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Salient. Victoria University of Wellington Students' Newspaper. Vol. 32. No. 25. October 9, 1969


They ask me where the Blues comes from The Blues Comes From Your Life If You have Got a Life Than already YOU have The Blues

Undoubtedly the greatest pleasure that the blues affords its modern afficionado is the ability he gains to see "as upon the vantage ground of truth" the musical inadequacies of those Judas-like erstwhile blues exponents who have 'sold out'. While trite comments as to the intolerance of those who indulge in this musical bear-baiting are rapidly growing uncomfortably fashionable, I would like to examine this because it Opens the way into a discussion of what blues is, should be, and has become.

And blues has become the following, firstly, a fashionable Fad for young kids who rarely have the temperament or the desire to truly appreciate the feelings that Blues should involve. This is sad, because it is upon these kids that the financial stability of the current "Blues Boom" depends. Secondly, a musical form, again rarely understood, (though deluded wits think it understood), which is a basis about which to build an intellectually inclined clique—who devote great energies to esoteric discussions of "Catharsis" and "hermeneutics of art" (cf. liner notes for Elektra's record "Blues Project"). Further it provides a basis for arguments as to whether long hair, denims, alcohol poisoning, and V.D. are prerequisites of being able to play blues.

The Blues also involves the phenomenon witnessed in jazz—the record collector and annotator. Many of these individuals truly appreciate and love the music, and collect in order to hear. But unfortunately, others collect records like stamps, and rarely even listen to their vast collections. This is a great shame, because the blues is submersed in a sea of academia. This is not to condemn all discographers and annotators, but to indicate that such activities should be undertaken through love of the music, not as a hobby or end in themselves.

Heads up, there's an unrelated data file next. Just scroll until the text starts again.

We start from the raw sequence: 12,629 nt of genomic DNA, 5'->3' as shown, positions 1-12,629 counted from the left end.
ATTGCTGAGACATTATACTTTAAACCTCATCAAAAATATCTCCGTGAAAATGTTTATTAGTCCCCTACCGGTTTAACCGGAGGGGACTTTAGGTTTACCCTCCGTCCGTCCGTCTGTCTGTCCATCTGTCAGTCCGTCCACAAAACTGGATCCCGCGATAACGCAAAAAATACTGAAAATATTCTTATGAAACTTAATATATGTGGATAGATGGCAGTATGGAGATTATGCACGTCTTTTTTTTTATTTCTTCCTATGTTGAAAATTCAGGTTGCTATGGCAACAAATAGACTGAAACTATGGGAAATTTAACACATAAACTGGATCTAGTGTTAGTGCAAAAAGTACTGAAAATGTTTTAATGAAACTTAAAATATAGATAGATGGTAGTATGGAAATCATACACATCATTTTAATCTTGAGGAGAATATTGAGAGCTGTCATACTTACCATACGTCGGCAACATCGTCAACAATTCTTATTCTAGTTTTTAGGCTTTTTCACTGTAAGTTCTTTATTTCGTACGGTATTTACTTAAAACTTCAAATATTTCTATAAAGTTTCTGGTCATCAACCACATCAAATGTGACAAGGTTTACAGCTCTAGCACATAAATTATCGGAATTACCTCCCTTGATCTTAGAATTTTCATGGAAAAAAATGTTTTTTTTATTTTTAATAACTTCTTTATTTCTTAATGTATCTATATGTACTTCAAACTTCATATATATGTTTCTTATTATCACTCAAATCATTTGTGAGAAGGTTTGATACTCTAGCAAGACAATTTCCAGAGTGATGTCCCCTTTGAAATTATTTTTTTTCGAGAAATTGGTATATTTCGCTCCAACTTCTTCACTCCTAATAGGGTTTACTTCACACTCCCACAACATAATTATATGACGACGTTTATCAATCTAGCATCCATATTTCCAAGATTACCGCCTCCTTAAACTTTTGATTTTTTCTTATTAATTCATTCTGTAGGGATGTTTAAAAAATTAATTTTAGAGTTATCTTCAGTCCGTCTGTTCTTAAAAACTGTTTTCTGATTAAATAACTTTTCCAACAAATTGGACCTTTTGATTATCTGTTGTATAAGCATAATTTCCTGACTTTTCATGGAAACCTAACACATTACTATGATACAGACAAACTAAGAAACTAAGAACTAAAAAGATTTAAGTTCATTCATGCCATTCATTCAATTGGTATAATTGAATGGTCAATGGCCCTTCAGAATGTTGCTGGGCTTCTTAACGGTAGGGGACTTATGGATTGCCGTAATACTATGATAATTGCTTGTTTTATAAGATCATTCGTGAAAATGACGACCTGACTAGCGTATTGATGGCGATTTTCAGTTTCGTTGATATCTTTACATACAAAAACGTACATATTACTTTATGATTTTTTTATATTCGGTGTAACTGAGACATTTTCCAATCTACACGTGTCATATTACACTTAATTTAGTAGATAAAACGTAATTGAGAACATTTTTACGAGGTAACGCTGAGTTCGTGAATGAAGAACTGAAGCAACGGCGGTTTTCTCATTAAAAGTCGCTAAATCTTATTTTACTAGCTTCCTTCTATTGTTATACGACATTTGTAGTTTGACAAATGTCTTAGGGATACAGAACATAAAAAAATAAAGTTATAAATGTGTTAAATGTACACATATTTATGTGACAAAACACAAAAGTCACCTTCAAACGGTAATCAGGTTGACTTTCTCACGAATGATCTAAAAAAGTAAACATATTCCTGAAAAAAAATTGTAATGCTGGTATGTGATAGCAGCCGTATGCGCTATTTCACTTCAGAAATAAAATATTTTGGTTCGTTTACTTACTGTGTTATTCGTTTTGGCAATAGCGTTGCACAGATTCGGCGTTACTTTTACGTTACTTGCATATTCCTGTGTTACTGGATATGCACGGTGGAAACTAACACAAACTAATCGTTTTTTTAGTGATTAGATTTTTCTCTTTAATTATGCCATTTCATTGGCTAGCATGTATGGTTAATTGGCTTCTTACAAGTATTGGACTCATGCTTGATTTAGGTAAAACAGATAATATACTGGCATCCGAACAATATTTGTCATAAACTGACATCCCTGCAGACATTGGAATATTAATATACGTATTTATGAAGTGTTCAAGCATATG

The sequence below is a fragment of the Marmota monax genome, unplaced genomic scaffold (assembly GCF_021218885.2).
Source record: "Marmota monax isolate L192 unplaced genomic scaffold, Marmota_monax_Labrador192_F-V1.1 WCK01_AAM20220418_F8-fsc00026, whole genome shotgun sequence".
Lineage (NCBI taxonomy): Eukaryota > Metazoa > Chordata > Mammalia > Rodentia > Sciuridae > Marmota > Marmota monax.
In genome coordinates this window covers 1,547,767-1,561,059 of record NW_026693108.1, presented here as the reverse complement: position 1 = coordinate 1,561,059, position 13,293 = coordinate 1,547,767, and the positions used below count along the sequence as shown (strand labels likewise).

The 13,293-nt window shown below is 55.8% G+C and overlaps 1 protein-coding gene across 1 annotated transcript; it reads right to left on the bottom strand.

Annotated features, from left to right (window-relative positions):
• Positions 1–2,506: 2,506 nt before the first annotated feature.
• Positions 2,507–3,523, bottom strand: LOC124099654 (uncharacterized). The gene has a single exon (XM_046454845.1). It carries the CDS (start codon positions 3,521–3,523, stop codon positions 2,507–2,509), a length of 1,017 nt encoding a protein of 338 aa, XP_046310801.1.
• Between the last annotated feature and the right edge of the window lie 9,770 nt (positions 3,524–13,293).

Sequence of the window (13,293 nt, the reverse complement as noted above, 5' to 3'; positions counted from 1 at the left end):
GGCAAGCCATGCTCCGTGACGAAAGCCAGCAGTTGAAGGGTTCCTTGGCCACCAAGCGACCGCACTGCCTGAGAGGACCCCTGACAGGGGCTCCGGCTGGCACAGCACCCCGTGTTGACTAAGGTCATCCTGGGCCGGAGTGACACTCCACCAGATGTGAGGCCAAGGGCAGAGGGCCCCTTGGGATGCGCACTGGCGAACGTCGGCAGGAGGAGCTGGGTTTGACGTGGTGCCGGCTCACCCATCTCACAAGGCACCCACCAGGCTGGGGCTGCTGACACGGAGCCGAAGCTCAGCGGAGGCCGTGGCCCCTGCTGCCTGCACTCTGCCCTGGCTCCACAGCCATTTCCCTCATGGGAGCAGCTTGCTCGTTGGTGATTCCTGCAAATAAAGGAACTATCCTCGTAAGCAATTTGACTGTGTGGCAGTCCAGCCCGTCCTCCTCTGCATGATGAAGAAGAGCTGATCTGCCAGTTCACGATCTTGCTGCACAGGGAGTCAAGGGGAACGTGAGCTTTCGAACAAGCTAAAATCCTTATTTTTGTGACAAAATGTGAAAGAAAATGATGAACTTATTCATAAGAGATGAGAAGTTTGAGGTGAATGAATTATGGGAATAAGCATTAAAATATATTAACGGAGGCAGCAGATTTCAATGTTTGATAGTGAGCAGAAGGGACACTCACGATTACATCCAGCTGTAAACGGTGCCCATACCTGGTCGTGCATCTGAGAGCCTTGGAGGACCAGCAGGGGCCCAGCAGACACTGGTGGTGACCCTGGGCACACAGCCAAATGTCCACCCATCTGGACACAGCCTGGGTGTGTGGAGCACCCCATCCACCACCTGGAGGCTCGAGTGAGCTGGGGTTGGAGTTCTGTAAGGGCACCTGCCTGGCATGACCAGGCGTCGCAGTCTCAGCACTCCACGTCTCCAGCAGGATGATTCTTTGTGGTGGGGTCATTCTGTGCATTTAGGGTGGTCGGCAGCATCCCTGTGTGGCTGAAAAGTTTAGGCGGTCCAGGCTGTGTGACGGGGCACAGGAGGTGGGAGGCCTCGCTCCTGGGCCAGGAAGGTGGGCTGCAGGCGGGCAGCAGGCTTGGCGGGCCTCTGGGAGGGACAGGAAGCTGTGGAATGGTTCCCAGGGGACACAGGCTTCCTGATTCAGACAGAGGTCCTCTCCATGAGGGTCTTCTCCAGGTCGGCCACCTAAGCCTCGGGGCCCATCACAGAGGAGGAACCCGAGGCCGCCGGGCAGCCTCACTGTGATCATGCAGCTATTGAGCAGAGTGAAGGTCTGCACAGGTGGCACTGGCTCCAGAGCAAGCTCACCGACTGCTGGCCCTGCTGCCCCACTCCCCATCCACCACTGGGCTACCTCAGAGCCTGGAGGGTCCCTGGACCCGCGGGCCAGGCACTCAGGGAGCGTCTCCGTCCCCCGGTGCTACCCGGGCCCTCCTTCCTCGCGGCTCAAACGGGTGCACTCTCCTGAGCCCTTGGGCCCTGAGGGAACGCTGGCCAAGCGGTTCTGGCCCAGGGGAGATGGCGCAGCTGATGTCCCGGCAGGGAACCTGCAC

The various posturings of many of the groups involved in blues at the moment are really totally meaningless. The blues is not to be analysed and made the subject of intellectual exercise. Discographics, and books such as Paul Olivers' are indeed valuable, but only in so far as they are servants to greater expression through blues. All relevance is lost otherwise.

It is also wrong to be totally obsessed with Blues, if this means all other music is rubbished out of hand. To me the blues is more relevant and important than any other music, but this doesn't mean I can find nothing of value in jazz, the classics, or good pop. But Blues is a far more intense expression, and to me a more meaningful one, than other musical forms. It's true that to higher musical wits there may be more stimulation in Britten or Handel, but the blues is a folk music, and one whose origins are such that it has become a highly emotional and incredibly expressive form.

It dosn't really matter whether a blues performer has long hair or not, though it's unfortunate that blues has come to be identified with long hair and denims. Some of the socio-economic analysts would have US believe that the white youth of today have adopted blues because they are alienated from society etc. There is probably some truth in this argument, but perhaps it's just that blues has been brought to the attention of people and they've adopted it because that's the way they feel.

Blues is a feeling, and an attitude. It's futile to go into deep definitions. If you don't ever feel what it is, you'll never know what it is, and it is impossible to convey all that the word "blues" implies except by performing the music. There really doesn't seem much to talk about. Blues is a performing, and a participating, thing. The audience will experience something of what the performer is going through if it is a true page 27blues and they are a blues audience. This sick thing of musical backbiting, bitter accusations against Clapton (who I think has played blues in his time) and May all and all the others has no relevance at all. Can white men play the blues? Anyone who listens to some of the white blurs singers and then says white men can't play the blues doesn't know what blues is. There has been just as much crap produced by negro singers (but it is black crap) viz. the pornographic blues of the 30's and some of the bad Junior Wells and B. B. King tracks. You can't just turn on the blues every time. It has to be there at one moment.

So don't talk to me about esoteric definitions, about how bluesmen should dress, about who plays blues and who doesn't, because blues is a thing you have, and that you've got to express, and it doesn't matter who or what yon are, if you have the blues, you'll know what they are. "People ask me where the blues comes from. The blues come from your life. If you have got a life you already have the blues". It seems to me that many people don't have lives, only existences.

Drawing of African men working at machinery